One of my favorite changes that has been announced is the brand new “worker” unit. In previous games, someone could spam out literal hundreds of workers that last forever. These workers would be put on auto AI, going around the empire like a massive army repairing and building on tiles within the borders. That being said, domestic problems and tile management could easily be left up to an infinite, never ending army of worker units. In Civilization VI, however, the “worker” has been completely redone. Now known as a “builder”, these units only have a limited three to four uses before the disappear completely, forcing players to become more resourceful and strategic when it comes to how they work their own tiles.
One of the major controversies about Civilization VI so far is the new design. I’ve seen some people refer to it as a mobile game based on the clunky, childish design implicates that have left a thorn in the side of many players. I for one have no problem with the design elements based on what very little we’ve seen so far. Players tend to forget that Civilization V was a childish, clunky set of graphics as well. I guarantee that the some people complaining about the graphics will be completely enthralled by the game mechanics and gameplay before the first month after the release is over.
Overall, I can’t wait! I’ll probably have more hours in Civilization VI than Civilization V by this time next year. I’m hyped, and hopefully I’m not let down come this fall. You can pre-order it here if you’re interested.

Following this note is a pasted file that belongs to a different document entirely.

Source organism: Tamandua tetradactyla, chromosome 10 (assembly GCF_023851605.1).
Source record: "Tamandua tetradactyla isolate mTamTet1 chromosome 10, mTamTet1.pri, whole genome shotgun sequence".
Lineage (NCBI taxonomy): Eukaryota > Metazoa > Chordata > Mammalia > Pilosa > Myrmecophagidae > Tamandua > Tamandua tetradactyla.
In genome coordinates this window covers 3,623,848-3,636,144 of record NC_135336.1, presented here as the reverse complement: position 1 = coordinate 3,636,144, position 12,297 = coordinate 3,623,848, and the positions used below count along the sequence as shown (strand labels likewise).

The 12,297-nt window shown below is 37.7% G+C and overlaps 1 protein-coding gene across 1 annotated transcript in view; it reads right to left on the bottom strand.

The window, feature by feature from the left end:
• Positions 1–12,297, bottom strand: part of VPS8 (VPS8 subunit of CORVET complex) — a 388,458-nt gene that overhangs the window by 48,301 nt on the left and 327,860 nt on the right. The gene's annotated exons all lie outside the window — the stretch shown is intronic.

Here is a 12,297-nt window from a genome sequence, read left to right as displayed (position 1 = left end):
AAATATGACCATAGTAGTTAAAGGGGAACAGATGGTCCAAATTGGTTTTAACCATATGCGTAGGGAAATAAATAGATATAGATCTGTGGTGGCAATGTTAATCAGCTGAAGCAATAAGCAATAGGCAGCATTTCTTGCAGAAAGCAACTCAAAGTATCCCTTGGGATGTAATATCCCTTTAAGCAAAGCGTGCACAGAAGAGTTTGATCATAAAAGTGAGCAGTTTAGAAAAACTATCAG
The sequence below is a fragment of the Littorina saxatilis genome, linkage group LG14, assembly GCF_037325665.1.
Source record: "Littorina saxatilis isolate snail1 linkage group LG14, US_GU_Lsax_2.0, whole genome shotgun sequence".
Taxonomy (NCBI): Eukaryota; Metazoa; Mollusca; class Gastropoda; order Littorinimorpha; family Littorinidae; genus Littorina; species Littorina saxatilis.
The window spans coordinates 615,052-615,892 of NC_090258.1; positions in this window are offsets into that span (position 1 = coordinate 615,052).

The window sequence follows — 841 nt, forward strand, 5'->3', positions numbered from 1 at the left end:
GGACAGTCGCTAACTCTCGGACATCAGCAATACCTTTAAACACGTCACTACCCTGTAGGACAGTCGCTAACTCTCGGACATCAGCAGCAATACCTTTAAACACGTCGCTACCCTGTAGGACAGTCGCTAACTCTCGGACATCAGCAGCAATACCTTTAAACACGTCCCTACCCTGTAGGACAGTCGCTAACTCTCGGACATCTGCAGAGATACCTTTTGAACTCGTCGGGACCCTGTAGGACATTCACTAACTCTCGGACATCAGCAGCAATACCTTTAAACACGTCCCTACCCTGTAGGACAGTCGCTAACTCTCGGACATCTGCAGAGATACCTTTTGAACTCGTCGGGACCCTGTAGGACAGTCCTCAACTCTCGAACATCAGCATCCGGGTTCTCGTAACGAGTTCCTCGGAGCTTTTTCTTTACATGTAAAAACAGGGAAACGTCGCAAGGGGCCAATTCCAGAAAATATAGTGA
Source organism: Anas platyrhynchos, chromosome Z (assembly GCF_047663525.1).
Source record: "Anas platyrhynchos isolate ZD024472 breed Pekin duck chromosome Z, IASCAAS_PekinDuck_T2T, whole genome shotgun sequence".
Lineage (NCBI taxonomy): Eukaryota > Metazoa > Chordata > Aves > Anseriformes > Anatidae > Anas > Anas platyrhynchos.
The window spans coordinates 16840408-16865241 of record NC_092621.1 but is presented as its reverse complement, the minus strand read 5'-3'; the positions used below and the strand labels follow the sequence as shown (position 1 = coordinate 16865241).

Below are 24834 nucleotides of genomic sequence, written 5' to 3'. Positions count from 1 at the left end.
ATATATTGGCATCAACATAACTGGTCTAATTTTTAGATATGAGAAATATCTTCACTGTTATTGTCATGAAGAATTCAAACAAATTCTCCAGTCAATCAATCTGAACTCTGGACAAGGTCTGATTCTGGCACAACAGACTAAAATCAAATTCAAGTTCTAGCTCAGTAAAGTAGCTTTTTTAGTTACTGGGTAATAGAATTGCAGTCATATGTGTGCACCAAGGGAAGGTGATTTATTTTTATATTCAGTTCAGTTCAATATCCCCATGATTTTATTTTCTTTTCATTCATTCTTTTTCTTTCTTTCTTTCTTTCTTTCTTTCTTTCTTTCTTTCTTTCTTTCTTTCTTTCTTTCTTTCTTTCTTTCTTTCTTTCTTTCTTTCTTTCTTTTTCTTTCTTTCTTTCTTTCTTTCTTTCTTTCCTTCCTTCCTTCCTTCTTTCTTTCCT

Civilization VI References:
- Larabel, Michael (May 11, 2016). “Civilization VI Is Coming This Year, Linux Will Be Supported”. Phoronix.
- Tack, Daniel (May 11, 2016). “Civilization VI Coming October 21, Big Changes To Core Gameplay”.
- Williams, Mike (May 25, 2016). “Civilization VI Preview: Rebuilding an Empire”. US Gamer.
- Campbell, Colin (May 11, 2016). “Civilization 6 Is Coming In October, With Big Changes”. Polygon.
- Livingston, Christopher (May 25, 2016). “New looks and classic gameplay: 60 turns of Civilization 6”. PC Gamer.
- Mahardy, Mike (May 11, 2016). “Civilization 6 Revealed, Brings Major Changes”. GameSpot.
- Smith, Adam (May 25, 2016). “Hands On: Civilization VI Is Exciting, Complex & Aggressive”. Rock Paper Shotgun.
- Smith, Adam (May 11, 2016). “Civilization VI Releases October: Here’s Every Detail”. Rock, Paper, Shotgun.
- Mahardy, Mike (May 25, 2016). “Civilization 6: How Much Has Changed Since Civ 5?”. GameSpot.